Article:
And Excellences, colleagues, friends, I am sure we can agree: the signs are many that we are in the early stages of just one such transformation.  But only if we work together to create much more opportunity for our young people than they enjoy today.

Excellences, dear colleagues, dear friends,

UNDP has long been engaged in promoting opportunities for youth across all spheres of development. Over the years we have learned valuable lessons about what does and does not work. We’ve made adjustments and spread best practice, andscaled-up when we can.

But this new strategy takes our engagement to a whole new level. It builds on all of our lessons, magnifies the scope of our effort, and outlines a frame for our work that is relevant, well-thought-through and ready to implement for results.

The strategy is also in line with UNDP’s new strategic plan, and grounds all of our work in a drive to eradicate poverty and reduce inequalities in a sustainable, resilient manner.

Accordingly the strategy calls for three outcomes:

  • Strengthened sustainable development pathways through enhanced economic empowerment of youth;
  • Youth civic engagement and participation in politics and public institutions strengthened;
  • And strengthened youth engagement in disaster preparedness, crisis response, and resilience building in crisis or conflict contexts.

These are the critical issues of our day. And these are the areas in which young people show the most desire to advance.

But perhaps just as important that what we will do, is how we will do it.

Our first principle is that we are not going to carry out development activities only for young people. Rather we will work with young people: as initiators and collaborators; as partners in development; as vital agents of our collective, shared progress.

And second, our work will be grounded in the protection of young people’s human rights. Our approach will strengthen the skills of young people to claim and exercise their economic, political, social, civil and cultural rights.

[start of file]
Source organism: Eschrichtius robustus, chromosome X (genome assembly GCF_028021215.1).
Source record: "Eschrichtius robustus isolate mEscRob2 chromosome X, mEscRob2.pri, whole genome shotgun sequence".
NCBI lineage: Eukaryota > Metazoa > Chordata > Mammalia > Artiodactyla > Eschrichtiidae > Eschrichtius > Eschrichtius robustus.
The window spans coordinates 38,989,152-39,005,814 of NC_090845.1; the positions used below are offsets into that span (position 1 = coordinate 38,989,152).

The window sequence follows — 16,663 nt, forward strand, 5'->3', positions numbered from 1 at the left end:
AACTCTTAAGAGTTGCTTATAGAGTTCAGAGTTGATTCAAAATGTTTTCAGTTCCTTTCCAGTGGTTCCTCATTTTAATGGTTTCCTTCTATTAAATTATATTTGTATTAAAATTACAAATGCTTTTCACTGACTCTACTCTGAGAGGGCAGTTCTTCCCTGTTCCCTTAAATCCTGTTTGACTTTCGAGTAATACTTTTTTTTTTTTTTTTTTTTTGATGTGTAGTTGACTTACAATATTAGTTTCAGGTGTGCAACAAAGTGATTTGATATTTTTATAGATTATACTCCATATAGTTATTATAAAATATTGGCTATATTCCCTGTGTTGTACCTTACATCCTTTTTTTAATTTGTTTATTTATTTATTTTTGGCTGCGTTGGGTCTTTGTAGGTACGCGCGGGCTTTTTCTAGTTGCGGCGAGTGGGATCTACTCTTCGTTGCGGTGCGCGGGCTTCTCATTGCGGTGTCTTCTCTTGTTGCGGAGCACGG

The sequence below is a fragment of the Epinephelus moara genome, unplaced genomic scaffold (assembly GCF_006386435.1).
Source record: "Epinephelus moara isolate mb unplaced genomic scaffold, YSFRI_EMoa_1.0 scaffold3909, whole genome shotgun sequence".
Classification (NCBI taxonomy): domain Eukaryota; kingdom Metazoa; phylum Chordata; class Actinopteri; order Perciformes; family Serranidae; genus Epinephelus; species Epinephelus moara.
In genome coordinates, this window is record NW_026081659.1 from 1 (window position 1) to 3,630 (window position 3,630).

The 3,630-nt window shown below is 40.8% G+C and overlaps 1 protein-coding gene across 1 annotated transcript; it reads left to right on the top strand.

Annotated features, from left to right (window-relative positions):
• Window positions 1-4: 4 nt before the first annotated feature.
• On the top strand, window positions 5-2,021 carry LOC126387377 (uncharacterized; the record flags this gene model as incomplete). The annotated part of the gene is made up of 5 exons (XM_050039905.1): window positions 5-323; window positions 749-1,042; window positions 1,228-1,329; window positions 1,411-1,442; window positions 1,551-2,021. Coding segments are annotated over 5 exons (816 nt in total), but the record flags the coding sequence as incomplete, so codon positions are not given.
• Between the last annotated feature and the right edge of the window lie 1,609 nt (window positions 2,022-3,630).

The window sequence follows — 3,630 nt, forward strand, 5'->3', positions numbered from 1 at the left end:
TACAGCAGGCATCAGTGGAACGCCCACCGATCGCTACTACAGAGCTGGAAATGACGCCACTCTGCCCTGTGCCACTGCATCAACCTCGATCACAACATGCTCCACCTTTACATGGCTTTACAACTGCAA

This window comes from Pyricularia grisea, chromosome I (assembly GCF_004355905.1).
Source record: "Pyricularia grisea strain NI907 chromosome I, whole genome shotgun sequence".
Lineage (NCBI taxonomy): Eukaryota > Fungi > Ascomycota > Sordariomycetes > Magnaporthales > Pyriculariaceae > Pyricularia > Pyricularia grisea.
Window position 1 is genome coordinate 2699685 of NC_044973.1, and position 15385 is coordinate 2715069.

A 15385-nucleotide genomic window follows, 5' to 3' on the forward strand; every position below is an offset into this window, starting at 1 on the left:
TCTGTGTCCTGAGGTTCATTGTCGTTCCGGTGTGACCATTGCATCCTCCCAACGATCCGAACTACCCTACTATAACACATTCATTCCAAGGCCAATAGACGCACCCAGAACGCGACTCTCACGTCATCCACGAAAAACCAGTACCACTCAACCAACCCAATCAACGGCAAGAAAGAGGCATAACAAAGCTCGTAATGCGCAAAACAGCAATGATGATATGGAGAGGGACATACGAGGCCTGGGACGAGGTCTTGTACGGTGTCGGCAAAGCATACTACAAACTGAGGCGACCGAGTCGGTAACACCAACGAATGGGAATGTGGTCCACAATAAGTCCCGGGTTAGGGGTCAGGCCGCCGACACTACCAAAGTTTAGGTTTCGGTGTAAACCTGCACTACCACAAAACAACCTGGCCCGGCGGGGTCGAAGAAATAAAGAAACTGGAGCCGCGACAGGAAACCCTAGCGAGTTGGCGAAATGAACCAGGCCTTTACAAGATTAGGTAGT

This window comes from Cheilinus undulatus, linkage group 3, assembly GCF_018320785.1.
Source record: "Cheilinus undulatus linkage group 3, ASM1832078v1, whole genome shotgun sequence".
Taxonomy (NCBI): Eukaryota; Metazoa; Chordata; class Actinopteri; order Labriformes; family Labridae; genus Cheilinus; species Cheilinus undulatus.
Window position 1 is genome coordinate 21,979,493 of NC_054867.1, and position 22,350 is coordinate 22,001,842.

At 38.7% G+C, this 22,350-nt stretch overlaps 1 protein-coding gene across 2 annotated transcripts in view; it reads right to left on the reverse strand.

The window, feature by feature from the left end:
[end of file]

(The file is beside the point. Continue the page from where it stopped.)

In other words, this is not a traditional, top-down youth development approach. It is a youth for development approach.

This spirit is also evident in this room today. In this hall we have an excellent cross-section of youth experts and youth development leaders, young men and young women, from all over the world, as well as experts working on youth issues representing governments, the private sector, civil society and the media. This is a group that knows what youth for development means, and this is a group we need if we are to achieve the results we seek.

But we must also draw on voices that are not present in the room. That’s why we are live tweeting the event and covering it on facebook and other social media, in the hopes that young people from the region and the world join you here and tell us what is important for their development, for their rights. And that they can tell us, loud and clear, not what we can do for them, but what we can do with them. And they can show us how empowered youth can take us all to the future of shared, sustained development that today’s young people will create for their children, their grandchildren, and so many generations to come.

Excellences, Colleagues, Friends,

If there is one thing I would wish for you to keep in mind over the course of this meeting, it is this: We all have had aspirations and dreams for ourselves and for our societies. Some of these have been met, and some have not. But youth have an opportunity to build on our successes and make progress where we faltered. Let us welcome them, let us support them, let us join with them as they show us all they can do for our shared future.

Thank you.  I wish you a very successful meeting, and you can count on my commitment carrying forward this agenda with you.